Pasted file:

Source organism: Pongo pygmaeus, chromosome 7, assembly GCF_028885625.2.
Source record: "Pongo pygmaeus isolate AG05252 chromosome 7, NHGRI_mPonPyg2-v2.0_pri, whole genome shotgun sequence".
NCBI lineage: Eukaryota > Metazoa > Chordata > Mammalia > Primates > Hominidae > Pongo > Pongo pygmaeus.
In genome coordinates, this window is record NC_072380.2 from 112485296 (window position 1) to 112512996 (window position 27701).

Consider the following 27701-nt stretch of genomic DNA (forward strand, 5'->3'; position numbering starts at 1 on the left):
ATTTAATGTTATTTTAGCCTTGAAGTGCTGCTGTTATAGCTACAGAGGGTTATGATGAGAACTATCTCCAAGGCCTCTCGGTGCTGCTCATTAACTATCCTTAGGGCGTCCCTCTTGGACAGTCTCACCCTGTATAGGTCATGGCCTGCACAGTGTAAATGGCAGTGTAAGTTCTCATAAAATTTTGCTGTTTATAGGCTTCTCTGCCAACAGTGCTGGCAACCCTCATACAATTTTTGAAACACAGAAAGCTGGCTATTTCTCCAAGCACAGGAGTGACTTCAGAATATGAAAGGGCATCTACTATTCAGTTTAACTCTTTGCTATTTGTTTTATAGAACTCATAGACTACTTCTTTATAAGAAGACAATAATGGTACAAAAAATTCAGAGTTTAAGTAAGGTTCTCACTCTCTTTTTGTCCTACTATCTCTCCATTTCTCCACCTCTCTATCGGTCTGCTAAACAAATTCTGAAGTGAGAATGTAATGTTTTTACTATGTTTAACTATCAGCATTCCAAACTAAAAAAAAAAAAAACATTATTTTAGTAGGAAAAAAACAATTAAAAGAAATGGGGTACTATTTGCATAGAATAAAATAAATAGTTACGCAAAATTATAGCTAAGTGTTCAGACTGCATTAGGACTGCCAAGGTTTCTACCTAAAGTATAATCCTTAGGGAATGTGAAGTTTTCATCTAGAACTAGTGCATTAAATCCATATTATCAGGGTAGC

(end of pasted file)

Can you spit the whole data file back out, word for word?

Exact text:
Source organism: Pongo pygmaeus, chromosome 7, assembly GCF_028885625.2.
Source record: "Pongo pygmaeus isolate AG05252 chromosome 7, NHGRI_mPonPyg2-v2.0_pri, whole genome shotgun sequence".
NCBI lineage: Eukaryota > Metazoa > Chordata > Mammalia > Primates > Hominidae > Pongo > Pongo pygmaeus.
In genome coordinates, this window is record NC_072380.2 from 112485296 (window position 1) to 112512996 (window position 27701).

Consider the following 27701-nt stretch of genomic DNA (forward strand, 5'->3'; position numbering starts at 1 on the left):
ATTTAATGTTATTTTAGCCTTGAAGTGCTGCTGTTATAGCTACAGAGGGTTATGATGAGAACTATCTCCAAGGCCTCTCGGTGCTGCTCATTAACTATCCTTAGGGCGTCCCTCTTGGACAGTCTCACCCTGTATAGGTCATGGCCTGCACAGTGTAAATGGCAGTGTAAGTTCTCATAAAATTTTGCTGTTTATAGGCTTCTCTGCCAACAGTGCTGGCAACCCTCATACAATTTTTGAAACACAGAAAGCTGGCTATTTCTCCAAGCACAGGAGTGACTTCAGAATATGAAAGGGCATCTACTATTCAGTTTAACTCTTTGCTATTTGTTTTATAGAACTCATAGACTACTTCTTTATAAGAAGACAATAATGGTACAAAAAATTCAGAGTTTAAGTAAGGTTCTCACTCTCTTTTTGTCCTACTATCTCTCCATTTCTCCACCTCTCTATCGGTCTGCTAAACAAATTCTGAAGTGAGAATGTAATGTTTTTACTATGTTTAACTATCAGCATTCCAAACTAAAAAAAAAAAAAACATTATTTTAGTAGGAAAAAAACAATTAAAAGAAATGGGGTACTATTTGCATAGAATAAAATAAATAGTTACGCAAAATTATAGCTAAGTGTTCAGACTGCATTAGGACTGCCAAGGTTTCTACCTAAAGTATAATCCTTAGGGAATGTGAAGTTTTCATCTAGAACTAGTGCATTAAATCCATATTATCAGGGTAGC